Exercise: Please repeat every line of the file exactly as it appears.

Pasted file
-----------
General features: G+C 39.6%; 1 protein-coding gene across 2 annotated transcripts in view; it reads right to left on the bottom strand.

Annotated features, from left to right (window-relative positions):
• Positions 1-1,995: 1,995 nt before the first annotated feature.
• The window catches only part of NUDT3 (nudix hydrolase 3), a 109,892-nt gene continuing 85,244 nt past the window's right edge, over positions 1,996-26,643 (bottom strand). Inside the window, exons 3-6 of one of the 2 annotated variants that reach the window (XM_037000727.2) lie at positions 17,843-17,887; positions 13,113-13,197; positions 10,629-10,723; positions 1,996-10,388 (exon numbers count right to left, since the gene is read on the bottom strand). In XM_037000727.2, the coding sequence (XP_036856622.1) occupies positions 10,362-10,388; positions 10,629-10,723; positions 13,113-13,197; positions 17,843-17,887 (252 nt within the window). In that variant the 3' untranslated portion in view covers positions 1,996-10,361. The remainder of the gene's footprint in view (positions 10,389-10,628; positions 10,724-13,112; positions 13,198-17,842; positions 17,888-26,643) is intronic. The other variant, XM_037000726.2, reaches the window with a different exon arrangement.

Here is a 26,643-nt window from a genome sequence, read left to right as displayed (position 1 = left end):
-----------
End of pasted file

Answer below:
General features: G+C 39.6%; 1 protein-coding gene across 2 annotated transcripts in view; it reads right to left on the bottom strand.

Annotated features, from left to right (window-relative positions):
• Positions 1-1,995: 1,995 nt before the first annotated feature.
• The window catches only part of NUDT3 (nudix hydrolase 3), a 109,892-nt gene continuing 85,244 nt past the window's right edge, over positions 1,996-26,643 (bottom strand). Inside the window, exons 3-6 of one of the 2 annotated variants that reach the window (XM_037000727.2) lie at positions 17,843-17,887; positions 13,113-13,197; positions 10,629-10,723; positions 1,996-10,388 (exon numbers count right to left, since the gene is read on the bottom strand). In XM_037000727.2, the coding sequence (XP_036856622.1) occupies positions 10,362-10,388; positions 10,629-10,723; positions 13,113-13,197; positions 17,843-17,887 (252 nt within the window). In that variant the 3' untranslated portion in view covers positions 1,996-10,361. The remainder of the gene's footprint in view (positions 10,389-10,628; positions 10,724-13,112; positions 13,198-17,842; positions 17,888-26,643) is intronic. The other variant, XM_037000726.2, reaches the window with a different exon arrangement.

Here is a 26,643-nt window from a genome sequence, read left to right as displayed (position 1 = left end):